2) As I said before I would not put an initializer that drops the database in the production environment. An Initializer that only creates a database if it does not exist seems OK but it will do its job only once (if the database does not exist) while it will be invoked each time you use your DbContext derived type. Changing your model does not automatically mean changing the database (e.g. if you want to change a property name in your C# app you can do this and then you can tell the DbContext that the property you renamed should be mapped to an existing column in the database). Obviously in some cases you may want to change both the model and change the database. DbContext cannot handle this for you at the moment in other way than dropping the database (which also means losing all the data) and obviously you don't want this to happen in the production. To preserve the data you need migrate the database manually - e.g. using SqlServer Management Studio or Sql script.

    Pawel

    Wednesday, July 6, 2011 10:42 PM
  • Sorry, I am still confused about a few details ...

    I think the problem is I have been finding many posts ... Some with CTP4, CTP5, RTM, ... And it gets confusing.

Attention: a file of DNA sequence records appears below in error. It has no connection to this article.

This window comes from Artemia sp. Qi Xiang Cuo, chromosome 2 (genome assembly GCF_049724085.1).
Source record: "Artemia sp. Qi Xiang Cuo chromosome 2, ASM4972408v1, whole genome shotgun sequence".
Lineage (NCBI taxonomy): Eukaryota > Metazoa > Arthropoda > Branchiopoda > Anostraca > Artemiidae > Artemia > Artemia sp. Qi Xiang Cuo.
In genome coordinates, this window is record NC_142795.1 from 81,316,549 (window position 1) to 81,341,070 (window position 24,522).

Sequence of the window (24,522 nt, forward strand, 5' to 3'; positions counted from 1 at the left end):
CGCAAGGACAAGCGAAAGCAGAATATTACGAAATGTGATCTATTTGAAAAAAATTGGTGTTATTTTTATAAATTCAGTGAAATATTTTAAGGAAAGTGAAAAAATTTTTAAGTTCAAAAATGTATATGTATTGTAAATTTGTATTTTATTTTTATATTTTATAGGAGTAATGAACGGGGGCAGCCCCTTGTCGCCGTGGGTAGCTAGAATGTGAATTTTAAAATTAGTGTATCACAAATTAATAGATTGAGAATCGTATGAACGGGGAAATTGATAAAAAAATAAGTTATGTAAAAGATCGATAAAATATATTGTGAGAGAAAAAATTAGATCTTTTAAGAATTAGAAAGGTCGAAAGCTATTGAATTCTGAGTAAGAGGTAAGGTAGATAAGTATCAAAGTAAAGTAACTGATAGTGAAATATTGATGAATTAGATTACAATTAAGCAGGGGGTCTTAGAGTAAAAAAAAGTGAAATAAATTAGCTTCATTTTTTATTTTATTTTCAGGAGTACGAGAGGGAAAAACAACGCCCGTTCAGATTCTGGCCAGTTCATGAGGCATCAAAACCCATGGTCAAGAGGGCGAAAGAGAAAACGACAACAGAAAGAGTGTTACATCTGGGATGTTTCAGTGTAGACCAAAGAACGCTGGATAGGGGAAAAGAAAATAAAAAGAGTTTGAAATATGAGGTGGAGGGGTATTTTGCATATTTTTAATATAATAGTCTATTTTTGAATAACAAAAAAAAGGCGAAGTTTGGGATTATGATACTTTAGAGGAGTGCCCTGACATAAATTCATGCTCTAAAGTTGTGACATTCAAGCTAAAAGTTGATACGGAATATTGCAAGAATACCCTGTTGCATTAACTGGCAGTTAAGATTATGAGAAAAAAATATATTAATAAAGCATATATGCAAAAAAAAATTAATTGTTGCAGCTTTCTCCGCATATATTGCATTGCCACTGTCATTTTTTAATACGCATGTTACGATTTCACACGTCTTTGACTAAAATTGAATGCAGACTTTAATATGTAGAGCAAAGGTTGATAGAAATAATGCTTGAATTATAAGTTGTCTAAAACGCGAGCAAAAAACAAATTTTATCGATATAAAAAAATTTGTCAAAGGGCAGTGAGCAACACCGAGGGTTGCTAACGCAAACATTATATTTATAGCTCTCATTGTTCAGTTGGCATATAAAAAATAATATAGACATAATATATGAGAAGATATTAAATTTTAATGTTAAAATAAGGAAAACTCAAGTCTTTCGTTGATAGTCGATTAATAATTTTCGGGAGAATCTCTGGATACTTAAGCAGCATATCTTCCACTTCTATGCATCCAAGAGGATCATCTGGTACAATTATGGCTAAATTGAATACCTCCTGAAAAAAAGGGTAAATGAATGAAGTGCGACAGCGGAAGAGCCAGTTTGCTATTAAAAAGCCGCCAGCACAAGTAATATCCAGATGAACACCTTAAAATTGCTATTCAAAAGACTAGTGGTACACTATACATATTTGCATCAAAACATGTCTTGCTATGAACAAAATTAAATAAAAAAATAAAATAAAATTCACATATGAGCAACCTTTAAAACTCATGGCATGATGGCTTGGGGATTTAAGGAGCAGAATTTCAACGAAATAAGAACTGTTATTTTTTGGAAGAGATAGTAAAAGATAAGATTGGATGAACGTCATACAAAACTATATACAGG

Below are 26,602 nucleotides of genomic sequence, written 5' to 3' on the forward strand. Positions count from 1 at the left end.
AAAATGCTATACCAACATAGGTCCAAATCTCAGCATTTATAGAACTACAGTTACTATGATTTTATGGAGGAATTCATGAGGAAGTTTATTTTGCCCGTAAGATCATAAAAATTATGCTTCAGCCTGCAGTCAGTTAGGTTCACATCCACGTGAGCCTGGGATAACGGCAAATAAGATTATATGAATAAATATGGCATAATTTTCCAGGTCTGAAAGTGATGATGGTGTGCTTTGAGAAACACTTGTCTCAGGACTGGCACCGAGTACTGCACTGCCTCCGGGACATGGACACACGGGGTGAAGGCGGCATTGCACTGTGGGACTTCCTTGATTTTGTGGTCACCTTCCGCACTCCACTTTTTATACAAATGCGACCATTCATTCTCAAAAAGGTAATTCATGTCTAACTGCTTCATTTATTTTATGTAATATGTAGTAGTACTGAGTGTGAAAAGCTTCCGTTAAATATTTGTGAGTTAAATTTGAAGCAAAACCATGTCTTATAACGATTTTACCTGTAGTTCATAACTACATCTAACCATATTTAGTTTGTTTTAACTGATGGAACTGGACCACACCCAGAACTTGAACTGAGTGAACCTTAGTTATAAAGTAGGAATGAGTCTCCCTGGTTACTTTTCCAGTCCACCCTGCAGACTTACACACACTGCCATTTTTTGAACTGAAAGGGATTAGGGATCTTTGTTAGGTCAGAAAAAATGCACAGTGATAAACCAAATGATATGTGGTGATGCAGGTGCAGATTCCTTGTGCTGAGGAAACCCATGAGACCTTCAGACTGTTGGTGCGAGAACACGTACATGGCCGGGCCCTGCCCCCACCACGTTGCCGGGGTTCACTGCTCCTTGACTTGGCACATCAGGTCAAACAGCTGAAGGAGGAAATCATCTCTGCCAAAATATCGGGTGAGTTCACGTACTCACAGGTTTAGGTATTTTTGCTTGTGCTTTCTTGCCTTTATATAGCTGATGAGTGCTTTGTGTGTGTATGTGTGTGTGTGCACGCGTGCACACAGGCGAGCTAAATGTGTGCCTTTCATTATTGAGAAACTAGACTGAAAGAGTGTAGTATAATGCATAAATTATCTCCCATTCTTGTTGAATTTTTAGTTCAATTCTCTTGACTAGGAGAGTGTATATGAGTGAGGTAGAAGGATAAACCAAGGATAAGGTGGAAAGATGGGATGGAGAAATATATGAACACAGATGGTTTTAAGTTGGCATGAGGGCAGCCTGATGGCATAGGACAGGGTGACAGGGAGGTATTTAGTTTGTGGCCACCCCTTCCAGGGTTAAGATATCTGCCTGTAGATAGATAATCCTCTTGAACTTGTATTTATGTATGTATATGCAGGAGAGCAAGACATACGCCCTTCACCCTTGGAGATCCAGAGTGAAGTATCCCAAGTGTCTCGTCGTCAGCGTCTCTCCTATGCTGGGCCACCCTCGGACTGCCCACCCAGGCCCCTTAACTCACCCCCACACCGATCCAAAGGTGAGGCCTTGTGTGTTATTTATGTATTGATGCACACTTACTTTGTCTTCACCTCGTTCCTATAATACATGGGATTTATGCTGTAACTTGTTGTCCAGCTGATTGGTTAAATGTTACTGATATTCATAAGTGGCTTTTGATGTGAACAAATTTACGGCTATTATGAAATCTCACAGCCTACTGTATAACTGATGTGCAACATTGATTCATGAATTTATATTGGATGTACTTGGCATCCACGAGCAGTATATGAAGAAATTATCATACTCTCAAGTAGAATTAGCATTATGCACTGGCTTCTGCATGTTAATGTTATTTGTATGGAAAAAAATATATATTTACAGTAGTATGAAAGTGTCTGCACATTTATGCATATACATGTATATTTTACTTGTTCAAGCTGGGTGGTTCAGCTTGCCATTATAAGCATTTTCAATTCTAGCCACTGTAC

I am using Entity Framework 4.1 RTM ... I installed via NuGet.

    Let me clarify something. On my solution I have 3 projects:

    App.Data (Class Library), App.Site (MVC Application) and App.Test (MS Test)

    - On App.Data I have the Entities, Context, ContextInitializer (following your code) and SQL Scripts.

    - On App.Site I have an MVC Web Application.

    - On App.Test I have a test with:

    [TestMethod, TestCategory("Database")]
    public void Database_Initialize() {
     Database.SetInitializer<Context>(new ContextInitializer());
    }
    


    The questions (I will try to make them short): 

    1 - In the posts I read, where database is created first, one of the two options where placed inside the Context constructor:

         Database.SetInitializer<Context>(new ContextInitializer());    OR    Database.SetInitializer<Context>(null);

         But if the initializer is called somewhere else and runs only once why have it in the Context constructor?